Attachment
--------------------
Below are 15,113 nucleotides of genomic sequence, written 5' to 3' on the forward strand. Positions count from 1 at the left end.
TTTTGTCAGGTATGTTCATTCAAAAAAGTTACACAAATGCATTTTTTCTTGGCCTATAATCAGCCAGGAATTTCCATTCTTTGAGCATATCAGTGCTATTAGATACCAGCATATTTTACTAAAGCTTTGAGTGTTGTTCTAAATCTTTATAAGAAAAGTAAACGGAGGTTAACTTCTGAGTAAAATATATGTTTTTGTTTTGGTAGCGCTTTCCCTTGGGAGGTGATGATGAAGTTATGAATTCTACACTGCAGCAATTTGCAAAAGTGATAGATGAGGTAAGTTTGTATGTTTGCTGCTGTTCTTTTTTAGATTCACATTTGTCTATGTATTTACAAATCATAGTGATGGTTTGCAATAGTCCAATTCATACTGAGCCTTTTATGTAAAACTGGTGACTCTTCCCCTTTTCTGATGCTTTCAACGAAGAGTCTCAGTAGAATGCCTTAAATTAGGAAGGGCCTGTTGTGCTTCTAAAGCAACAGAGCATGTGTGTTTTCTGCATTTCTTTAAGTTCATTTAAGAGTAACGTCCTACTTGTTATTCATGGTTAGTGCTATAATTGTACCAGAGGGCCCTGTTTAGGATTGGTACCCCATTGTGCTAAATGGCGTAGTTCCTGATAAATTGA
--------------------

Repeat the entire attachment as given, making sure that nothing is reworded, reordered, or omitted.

Below are 15,113 nucleotides of genomic sequence, written 5' to 3' on the forward strand. Positions count from 1 at the left end.
TTTTGTCAGGTATGTTCATTCAAAAAAGTTACACAAATGCATTTTTTCTTGGCCTATAATCAGCCAGGAATTTCCATTCTTTGAGCATATCAGTGCTATTAGATACCAGCATATTTTACTAAAGCTTTGAGTGTTGTTCTAAATCTTTATAAGAAAAGTAAACGGAGGTTAACTTCTGAGTAAAATATATGTTTTTGTTTTGGTAGCGCTTTCCCTTGGGAGGTGATGATGAAGTTATGAATTCTACACTGCAGCAATTTGCAAAAGTGATAGATGAGGTAAGTTTGTATGTTTGCTGCTGTTCTTTTTTAGATTCACATTTGTCTATGTATTTACAAATCATAGTGATGGTTTGCAATAGTCCAATTCATACTGAGCCTTTTATGTAAAACTGGTGACTCTTCCCCTTTTCTGATGCTTTCAACGAAGAGTCTCAGTAGAATGCCTTAAATTAGGAAGGGCCTGTTGTGCTTCTAAAGCAACAGAGCATGTGTGTTTTCTGCATTTCTTTAAGTTCATTTAAGAGTAACGTCCTACTTGTTATTCATGGTTAGTGCTATAATTGTACCAGAGGGCCCTGTTTAGGATTGGTACCCCATTGTGCTAAATGGCGTAGTTCCTGATAAATTGA